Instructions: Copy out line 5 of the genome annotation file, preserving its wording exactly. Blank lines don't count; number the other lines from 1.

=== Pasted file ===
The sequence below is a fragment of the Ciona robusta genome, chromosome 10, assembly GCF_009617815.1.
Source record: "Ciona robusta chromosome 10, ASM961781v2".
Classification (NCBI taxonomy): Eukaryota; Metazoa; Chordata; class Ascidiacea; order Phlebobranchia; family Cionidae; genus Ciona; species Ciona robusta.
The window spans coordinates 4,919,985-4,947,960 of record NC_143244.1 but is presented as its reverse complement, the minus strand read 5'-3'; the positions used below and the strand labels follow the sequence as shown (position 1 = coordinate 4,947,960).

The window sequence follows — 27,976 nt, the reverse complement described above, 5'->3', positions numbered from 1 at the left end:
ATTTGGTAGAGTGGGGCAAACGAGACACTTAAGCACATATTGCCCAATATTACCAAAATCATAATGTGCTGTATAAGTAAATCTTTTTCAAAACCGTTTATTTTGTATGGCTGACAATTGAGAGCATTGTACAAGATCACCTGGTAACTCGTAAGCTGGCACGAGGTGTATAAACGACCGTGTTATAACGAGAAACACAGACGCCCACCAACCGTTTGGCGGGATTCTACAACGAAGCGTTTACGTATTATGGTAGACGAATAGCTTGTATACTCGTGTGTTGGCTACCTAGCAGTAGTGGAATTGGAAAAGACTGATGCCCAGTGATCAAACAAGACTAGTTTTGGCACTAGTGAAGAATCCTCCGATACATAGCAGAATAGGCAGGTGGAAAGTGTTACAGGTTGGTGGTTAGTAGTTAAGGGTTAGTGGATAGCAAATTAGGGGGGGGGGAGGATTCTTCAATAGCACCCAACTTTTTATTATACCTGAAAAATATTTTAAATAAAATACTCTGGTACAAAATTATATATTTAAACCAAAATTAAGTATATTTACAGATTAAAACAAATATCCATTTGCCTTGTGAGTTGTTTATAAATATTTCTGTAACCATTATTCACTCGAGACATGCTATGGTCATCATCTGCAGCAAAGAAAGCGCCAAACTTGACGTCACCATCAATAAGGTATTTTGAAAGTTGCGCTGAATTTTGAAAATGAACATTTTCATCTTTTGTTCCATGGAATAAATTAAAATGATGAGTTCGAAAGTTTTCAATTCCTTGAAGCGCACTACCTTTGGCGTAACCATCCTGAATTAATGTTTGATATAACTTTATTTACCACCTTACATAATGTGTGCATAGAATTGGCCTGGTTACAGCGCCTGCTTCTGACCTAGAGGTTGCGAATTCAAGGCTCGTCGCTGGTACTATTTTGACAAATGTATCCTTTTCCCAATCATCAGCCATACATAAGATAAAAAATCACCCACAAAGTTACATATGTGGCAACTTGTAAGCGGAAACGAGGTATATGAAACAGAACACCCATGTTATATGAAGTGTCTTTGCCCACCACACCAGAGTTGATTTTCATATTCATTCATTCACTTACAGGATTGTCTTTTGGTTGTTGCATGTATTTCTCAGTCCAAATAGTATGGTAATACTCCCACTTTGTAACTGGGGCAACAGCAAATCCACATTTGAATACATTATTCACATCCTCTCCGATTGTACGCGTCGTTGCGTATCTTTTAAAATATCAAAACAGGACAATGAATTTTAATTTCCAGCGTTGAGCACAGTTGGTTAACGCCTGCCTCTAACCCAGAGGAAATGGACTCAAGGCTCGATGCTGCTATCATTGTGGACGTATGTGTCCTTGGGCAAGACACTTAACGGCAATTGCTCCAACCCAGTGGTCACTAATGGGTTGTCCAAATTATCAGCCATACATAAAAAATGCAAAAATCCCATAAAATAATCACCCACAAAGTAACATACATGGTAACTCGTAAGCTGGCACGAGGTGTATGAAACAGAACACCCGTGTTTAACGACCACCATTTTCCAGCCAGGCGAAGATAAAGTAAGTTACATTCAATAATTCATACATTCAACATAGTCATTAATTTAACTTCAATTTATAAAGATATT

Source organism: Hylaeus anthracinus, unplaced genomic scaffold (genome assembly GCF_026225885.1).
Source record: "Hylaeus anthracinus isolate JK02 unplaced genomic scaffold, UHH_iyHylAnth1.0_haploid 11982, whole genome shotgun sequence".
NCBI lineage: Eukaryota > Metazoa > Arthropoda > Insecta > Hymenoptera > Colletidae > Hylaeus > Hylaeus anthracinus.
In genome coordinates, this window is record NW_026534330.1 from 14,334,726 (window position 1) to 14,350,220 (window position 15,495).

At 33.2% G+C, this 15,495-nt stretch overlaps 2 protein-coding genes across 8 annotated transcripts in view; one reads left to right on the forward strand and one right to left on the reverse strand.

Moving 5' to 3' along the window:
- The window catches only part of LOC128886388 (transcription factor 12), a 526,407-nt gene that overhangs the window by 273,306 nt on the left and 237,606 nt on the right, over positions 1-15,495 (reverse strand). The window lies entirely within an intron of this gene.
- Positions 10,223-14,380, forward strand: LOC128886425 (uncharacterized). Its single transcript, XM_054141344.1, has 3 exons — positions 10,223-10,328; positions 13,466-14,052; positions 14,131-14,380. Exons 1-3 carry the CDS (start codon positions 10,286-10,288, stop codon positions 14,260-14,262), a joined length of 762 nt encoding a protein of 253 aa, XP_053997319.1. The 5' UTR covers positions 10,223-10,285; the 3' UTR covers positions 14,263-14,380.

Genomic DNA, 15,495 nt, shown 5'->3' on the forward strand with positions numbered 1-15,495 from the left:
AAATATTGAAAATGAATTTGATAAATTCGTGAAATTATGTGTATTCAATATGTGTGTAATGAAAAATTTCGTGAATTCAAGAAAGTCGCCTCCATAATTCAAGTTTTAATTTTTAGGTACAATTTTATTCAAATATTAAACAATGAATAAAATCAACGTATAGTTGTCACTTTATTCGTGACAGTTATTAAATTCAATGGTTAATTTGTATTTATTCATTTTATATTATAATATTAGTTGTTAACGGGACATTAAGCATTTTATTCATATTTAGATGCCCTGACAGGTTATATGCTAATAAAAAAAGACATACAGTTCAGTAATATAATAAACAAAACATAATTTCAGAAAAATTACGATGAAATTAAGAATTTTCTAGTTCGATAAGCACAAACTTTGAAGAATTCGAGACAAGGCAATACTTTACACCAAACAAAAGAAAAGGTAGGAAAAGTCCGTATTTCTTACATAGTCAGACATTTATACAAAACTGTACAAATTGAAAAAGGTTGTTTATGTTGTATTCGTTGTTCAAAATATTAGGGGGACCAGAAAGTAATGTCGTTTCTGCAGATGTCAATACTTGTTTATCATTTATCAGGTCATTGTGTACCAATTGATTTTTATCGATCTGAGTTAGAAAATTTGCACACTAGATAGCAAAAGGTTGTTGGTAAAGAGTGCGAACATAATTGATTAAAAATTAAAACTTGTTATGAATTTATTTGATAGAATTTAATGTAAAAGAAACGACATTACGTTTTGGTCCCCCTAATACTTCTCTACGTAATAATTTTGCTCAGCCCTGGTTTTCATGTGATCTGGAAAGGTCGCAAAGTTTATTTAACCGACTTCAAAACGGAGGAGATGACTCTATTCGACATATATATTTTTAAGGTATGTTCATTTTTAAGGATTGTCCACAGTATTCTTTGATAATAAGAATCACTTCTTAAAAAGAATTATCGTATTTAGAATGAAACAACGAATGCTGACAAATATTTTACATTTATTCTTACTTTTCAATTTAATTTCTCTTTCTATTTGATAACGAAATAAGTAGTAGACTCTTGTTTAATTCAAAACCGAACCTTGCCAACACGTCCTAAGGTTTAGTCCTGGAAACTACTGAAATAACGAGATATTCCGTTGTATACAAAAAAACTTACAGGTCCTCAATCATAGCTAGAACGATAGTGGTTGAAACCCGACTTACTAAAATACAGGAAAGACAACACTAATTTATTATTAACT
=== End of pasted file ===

The window sequence follows — 27,976 nt, the reverse complement described above, 5'->3', positions numbered from 1 at the left end: